Alligator Snapping Turtle Fact File


The alligator snapping turtle is the world’s largest freshwater turtle species.

As a turtle their back features a large shell. This features 3 jagged scales with a pair of scales on either side of these. This shell is coloured dark-brown. Often the top of the shell is covered with algae which assist’s with camouflage on the bottom of rivers.

They have a large head tipped with a strong jaw that features a hooked beak. Their eyes sit on the sides of their head. The legs are short and end with webbed feet. Each toe is tipped with a long claw. Their body ends with a long tail.

Male alligator snapping turtles are much larger than females. Potentially up to twice as large. On average males measure 67cm (26in) and weigh 79.4kg (175lbs). An average female weighs just 22.7kg (50lbs).


The alligator snapping turtle is a carnivore. They feed upon a range of fish, frogs, snakes, clams small mammals and crayfish. On a rare occasion they may feed upon vegetation.

Inside the mouth the tongue has a small attachment which resembles a worm. Most of their hunting takes place by sitting still on the bottom of the water and waiting until an animal swims up to eat the worm.

Scientific Name

Macrochelys temminckii

Conservation Status



Male 79.4kg (175lbs)

Female 22.7kg (50lbs)


67cm (26in)


70 years



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North America is the native home of the alligator snapping turtle. They are found from Florida across to Texas and up in to Iowa. The majority of the rivers which they inhabit run down to the Gulf of Mexico.


They are only found in freshwater environments. These include rivers, canals and lakes with juveniles also being able to make their home in streams.

Human expansion has benefited the alligator snapping turtle by providing additional habitat in dams or rivers which have been dyked.

During the day they hide under the water in logs or roots.


The alligator snapping turtle mates in Spring. As they are solitary they need to move to find their mate. Once a male finds a female he will hold on to her shell with all four feet and commence mating.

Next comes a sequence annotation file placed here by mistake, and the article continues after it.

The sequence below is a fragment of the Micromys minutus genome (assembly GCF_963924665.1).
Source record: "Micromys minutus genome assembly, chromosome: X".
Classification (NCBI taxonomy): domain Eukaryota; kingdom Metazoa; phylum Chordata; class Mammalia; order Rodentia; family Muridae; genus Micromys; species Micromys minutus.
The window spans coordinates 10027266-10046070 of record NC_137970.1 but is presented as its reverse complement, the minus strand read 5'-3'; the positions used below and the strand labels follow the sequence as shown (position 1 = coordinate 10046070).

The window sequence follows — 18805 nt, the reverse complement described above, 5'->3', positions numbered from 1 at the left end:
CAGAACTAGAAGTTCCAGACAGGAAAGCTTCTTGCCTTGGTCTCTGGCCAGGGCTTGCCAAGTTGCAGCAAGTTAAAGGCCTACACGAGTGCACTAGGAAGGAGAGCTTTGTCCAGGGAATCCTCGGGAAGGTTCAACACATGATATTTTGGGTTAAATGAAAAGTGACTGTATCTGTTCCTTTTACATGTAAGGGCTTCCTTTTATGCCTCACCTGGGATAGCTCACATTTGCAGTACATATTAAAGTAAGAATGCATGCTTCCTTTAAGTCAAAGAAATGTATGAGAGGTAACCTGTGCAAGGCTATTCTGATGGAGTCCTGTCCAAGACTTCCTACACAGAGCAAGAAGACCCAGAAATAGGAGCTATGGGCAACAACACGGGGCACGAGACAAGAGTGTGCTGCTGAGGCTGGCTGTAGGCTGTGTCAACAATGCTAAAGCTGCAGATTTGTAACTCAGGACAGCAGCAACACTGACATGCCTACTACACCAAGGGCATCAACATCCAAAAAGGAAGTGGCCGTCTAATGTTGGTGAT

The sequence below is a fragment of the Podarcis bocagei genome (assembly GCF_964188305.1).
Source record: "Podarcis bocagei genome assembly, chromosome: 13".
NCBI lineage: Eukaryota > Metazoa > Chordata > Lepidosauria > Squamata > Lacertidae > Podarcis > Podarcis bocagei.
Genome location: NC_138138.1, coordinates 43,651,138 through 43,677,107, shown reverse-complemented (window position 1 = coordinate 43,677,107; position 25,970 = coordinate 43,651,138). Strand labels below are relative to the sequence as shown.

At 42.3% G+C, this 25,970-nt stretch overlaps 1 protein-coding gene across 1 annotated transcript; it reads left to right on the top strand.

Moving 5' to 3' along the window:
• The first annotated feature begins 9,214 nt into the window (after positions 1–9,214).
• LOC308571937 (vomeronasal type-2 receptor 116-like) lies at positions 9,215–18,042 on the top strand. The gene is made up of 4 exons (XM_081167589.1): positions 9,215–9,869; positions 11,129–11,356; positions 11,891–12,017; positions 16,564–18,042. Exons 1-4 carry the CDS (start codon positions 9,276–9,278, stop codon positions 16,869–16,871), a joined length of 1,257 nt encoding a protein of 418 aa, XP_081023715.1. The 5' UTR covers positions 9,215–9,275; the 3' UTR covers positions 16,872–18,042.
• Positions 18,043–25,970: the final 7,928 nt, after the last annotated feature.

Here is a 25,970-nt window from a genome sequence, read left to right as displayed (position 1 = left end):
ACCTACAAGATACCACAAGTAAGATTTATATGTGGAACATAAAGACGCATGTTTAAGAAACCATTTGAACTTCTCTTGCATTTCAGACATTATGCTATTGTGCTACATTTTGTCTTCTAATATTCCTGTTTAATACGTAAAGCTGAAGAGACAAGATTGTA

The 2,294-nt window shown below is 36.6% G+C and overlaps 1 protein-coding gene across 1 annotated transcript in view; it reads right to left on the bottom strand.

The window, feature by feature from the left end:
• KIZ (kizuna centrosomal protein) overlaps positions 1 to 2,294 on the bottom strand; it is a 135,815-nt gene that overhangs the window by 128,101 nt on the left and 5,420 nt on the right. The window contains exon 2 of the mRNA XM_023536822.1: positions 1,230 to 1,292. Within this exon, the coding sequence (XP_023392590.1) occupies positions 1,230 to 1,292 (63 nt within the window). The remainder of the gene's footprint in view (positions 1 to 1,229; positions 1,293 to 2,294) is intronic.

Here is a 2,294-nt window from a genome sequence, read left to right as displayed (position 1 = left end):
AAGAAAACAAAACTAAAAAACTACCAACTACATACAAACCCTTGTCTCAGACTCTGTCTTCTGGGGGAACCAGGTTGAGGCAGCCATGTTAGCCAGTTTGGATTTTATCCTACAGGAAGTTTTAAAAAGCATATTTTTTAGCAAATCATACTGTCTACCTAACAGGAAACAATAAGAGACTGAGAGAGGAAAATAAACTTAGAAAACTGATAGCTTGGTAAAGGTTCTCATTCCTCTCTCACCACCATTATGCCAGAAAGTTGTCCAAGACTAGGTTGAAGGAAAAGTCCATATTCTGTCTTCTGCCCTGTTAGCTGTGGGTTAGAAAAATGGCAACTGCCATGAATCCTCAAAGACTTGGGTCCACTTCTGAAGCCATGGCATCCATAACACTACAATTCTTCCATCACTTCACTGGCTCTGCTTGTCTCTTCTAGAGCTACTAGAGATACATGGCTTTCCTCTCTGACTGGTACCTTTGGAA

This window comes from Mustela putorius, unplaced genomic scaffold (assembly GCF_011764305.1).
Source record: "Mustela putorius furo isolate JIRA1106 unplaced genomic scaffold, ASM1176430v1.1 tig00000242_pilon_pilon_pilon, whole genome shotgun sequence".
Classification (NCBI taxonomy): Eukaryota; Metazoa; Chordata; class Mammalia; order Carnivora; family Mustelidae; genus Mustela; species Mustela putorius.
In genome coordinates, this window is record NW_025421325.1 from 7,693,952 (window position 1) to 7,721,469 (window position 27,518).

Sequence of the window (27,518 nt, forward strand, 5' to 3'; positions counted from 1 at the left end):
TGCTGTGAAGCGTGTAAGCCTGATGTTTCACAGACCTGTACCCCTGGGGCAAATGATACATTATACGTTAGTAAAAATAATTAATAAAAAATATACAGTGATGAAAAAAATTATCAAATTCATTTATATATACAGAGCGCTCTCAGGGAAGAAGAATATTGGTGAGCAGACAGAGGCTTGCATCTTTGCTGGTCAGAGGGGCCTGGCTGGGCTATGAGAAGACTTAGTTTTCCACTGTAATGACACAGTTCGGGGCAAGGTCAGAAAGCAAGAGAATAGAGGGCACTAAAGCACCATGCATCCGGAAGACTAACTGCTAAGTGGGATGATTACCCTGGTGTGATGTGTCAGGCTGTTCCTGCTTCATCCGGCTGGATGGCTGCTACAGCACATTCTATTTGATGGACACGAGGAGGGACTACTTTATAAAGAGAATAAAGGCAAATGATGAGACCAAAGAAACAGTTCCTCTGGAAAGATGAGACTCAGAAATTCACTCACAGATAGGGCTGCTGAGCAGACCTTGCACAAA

Egg laying will occur during early summer. Females will leave the water and travel inland to a patch of sand or mud where they can dig a hole in which they deposit up to 52 eggs. They may travel up to 80.5 km (50 miles) to lay these eggs. An average clutch consists of 30 eggs.

The eggs incubate underground for 120 days. Whether the eggs will hatch as a male or female is determined by the temperature. High or low temperatures produce a female while average temperatures will lead to males hatching.

Once the turtles hatch and leave the nest they are independent with no care from the parents.

Sexual maturity is reached at 11 years of age.


The alligator snapping turtle is almost entirely aquatic. Typically only females leave the water and normally this only occurs for egg laying. They are able to remain submerged without surfacing for air for up to 50 minutes.

They are primarily active by night when they will move slowly along the river bed. It is uncommon for them to swim with most of their movement taking place by walking.

When they need warmth they will come out of the water and sit in the sun to bask. Throughout the seasons they can help to regulate their temperature by moving between deep and shallow areas of their environment.

Predators and Threats

Adult alligator snapping turtles only face predation from humans. Their young may be eaten by raccoons, fish and birds.

Humans are contributing due to a declining population through habitat degradation, hunting for meat and poisoning through an accumulation of pesticides in their environment.

Quick Facts

The alligator snapping turtle is capable of snapping a broom handle or even bone with their strong jaw.

Photo Credits

Top and Bottom

Public Domain, USFWS


By Norbert Nagel, Mörfelden-Walldorf, Germany - Own work, CC BY-SA 3.0,


Burnie, D., 2011. Animal. 3rd ed. London: DK

Tortoise & Freshwater Turtle Specialist Group. 1996. Macrochelys temminckii (errata version published in 2016). The IUCN Red List of Threatened Species 1996: e.T12589A97272309. Downloaded on 31 May 2020. 2020. Alligator Snapping Turtle (Macrochelys Temminckii) Longevity, Ageing, And Life History. [online] Available at: <>

[Accessed 31 May 2020].

Smithsonian's National Zoo. 2020. Alligator Snapping Turtle. [online] Available at: <> [Accessed 31 May 2020]. 2020. Alligator Snapping Turtle | Saint Louis Zoo. [online] Available at: <> [Accessed 31 May 2020].

Australian Reptile Park - Wildlife Park Sydney & Animal Encounters Australia. 2020. Alligator Snapping Turtle Habitat, Diet & Reproduction. [online] Available at: <> [Accessed 31 May 2020].

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